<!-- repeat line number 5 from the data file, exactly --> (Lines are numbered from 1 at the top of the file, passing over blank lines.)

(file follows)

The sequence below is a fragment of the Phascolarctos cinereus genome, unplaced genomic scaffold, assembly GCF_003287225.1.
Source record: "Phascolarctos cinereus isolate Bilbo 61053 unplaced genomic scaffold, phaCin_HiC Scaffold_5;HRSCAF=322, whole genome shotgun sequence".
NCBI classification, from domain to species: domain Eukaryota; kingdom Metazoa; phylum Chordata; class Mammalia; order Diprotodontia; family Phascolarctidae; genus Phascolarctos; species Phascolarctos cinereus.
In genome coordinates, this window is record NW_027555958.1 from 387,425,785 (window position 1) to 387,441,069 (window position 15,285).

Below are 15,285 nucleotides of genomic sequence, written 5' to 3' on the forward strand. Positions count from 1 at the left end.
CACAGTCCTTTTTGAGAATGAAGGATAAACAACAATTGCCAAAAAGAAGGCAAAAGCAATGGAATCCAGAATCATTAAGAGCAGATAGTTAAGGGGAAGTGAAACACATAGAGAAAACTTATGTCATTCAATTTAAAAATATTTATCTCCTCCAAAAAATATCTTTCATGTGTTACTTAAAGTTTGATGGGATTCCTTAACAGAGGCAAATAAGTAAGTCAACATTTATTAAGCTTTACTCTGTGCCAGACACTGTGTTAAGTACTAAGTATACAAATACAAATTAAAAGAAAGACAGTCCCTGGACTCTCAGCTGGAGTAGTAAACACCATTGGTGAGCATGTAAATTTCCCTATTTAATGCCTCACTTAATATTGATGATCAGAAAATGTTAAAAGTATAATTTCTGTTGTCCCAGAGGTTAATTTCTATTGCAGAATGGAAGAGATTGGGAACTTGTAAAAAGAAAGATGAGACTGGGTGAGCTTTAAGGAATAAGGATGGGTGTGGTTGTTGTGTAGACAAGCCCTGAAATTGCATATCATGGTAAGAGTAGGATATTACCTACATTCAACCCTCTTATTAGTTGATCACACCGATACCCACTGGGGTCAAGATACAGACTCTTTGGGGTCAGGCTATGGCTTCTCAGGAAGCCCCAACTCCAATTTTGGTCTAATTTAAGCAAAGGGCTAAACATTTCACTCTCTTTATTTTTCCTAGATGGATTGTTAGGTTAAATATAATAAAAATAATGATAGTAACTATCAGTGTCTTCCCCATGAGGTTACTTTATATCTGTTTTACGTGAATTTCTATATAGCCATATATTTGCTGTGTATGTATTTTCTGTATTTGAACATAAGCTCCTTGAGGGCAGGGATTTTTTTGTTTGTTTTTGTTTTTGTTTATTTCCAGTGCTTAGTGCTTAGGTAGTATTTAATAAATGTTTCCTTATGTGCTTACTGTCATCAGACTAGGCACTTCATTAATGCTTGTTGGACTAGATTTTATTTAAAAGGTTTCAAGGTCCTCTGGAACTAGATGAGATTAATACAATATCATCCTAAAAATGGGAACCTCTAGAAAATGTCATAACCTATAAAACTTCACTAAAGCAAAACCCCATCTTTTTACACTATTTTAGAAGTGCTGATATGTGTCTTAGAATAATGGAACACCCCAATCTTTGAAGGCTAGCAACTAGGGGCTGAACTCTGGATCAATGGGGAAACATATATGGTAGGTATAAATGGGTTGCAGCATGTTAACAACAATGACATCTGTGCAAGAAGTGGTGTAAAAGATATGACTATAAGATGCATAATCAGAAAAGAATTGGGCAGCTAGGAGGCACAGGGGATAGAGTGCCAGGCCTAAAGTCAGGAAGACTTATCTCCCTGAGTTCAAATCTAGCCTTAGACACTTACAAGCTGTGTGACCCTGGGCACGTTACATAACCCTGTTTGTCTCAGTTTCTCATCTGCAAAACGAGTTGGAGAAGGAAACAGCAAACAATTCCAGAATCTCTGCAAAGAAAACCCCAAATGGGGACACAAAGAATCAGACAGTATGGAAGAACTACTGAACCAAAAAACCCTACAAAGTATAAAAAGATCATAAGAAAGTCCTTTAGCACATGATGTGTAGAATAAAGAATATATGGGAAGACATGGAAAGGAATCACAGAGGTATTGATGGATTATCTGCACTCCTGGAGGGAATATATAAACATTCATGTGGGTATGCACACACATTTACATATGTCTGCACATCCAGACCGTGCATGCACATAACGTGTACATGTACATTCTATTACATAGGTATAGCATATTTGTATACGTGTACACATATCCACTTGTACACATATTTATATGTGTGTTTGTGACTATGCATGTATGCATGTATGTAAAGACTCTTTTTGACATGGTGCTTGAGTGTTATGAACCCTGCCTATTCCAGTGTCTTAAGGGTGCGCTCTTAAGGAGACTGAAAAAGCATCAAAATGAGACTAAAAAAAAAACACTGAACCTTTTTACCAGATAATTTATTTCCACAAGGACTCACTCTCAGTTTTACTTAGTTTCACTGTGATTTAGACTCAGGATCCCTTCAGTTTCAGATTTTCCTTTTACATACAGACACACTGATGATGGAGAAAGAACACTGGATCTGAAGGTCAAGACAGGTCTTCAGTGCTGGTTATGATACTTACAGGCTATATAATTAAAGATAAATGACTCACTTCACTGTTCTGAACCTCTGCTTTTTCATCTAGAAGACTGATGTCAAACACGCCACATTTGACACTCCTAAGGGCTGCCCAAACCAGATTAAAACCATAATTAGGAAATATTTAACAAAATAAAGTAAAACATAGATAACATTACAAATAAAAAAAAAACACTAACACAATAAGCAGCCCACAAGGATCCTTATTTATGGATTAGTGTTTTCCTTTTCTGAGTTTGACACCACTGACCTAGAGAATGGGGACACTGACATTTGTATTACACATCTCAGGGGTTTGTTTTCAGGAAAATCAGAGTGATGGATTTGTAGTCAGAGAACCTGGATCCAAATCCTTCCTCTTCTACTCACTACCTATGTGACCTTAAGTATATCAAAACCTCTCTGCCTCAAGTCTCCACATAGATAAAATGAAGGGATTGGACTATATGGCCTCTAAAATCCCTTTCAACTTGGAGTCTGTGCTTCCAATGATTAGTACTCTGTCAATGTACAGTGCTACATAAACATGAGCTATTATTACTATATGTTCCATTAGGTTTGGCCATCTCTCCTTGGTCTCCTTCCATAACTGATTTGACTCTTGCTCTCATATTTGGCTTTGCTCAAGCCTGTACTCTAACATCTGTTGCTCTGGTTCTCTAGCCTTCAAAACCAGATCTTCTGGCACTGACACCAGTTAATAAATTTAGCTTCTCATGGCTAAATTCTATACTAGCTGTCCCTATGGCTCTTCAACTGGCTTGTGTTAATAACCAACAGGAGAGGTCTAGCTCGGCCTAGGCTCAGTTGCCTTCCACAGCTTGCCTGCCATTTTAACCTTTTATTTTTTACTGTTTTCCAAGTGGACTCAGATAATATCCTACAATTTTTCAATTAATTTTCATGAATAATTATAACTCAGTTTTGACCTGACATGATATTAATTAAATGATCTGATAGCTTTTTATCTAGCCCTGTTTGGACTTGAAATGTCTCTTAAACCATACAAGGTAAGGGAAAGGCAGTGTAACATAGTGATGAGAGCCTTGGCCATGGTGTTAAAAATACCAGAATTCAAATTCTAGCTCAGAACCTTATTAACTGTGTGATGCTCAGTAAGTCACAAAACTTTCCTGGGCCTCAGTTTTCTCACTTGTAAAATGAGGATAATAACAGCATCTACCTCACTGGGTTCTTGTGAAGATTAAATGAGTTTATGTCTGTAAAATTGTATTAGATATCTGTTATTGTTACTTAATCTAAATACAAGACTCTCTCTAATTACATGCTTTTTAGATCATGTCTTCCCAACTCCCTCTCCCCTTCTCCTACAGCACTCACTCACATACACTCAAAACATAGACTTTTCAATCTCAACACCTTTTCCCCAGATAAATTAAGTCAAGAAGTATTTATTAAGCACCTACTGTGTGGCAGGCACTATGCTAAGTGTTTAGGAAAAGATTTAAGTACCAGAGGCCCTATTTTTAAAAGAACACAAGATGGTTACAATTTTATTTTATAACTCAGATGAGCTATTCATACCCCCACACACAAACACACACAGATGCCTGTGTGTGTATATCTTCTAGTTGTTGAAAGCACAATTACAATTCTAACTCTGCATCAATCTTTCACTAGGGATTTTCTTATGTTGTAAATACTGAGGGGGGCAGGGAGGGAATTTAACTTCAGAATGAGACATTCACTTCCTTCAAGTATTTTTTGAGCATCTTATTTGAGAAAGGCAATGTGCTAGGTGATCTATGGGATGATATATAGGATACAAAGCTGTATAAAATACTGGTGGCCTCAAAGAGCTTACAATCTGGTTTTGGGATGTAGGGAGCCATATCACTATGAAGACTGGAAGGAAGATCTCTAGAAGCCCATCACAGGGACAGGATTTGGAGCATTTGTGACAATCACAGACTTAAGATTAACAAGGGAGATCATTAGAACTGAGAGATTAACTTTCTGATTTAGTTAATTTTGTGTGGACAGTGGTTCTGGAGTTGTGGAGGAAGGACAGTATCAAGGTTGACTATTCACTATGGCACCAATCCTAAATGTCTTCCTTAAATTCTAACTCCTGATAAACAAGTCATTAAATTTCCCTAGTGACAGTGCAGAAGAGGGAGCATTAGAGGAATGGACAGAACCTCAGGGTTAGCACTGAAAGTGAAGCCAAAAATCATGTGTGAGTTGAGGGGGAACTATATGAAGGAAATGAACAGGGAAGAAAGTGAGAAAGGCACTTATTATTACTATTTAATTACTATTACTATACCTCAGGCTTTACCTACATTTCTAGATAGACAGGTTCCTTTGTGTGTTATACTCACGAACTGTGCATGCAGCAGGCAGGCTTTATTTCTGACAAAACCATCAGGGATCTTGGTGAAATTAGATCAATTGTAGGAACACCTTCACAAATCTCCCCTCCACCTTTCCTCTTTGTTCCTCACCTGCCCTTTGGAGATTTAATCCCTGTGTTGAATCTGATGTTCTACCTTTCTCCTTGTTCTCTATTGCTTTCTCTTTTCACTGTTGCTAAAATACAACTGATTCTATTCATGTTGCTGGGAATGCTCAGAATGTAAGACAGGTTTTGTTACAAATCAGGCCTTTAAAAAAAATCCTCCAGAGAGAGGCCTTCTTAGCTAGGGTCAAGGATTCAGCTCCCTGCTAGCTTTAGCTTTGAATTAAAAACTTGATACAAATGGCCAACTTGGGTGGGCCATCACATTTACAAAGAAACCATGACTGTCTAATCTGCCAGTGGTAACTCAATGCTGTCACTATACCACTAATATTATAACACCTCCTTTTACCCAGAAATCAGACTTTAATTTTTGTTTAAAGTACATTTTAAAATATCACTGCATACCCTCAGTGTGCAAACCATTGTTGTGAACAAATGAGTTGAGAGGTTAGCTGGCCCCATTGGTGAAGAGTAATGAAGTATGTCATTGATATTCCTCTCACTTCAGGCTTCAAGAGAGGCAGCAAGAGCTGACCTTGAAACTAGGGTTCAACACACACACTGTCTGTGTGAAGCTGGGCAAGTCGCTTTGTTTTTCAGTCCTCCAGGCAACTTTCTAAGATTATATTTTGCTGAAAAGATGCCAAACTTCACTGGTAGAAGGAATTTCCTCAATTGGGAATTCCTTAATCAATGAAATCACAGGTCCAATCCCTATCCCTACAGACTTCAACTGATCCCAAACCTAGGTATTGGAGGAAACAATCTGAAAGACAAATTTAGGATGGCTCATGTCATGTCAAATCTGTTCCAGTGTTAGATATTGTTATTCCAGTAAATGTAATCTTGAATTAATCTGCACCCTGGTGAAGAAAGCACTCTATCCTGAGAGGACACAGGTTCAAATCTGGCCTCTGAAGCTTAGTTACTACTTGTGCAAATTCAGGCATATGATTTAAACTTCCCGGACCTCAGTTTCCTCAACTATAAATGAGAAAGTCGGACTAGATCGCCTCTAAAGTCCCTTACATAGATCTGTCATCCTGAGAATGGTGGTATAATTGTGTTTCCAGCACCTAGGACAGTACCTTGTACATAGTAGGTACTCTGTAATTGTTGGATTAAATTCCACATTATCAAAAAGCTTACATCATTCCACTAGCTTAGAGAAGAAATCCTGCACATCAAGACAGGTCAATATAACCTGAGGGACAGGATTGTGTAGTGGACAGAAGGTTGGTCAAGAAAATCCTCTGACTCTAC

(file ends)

Below are 15,285 nucleotides of genomic sequence, written 5' to 3' on the forward strand. Positions count from 1 at the left end.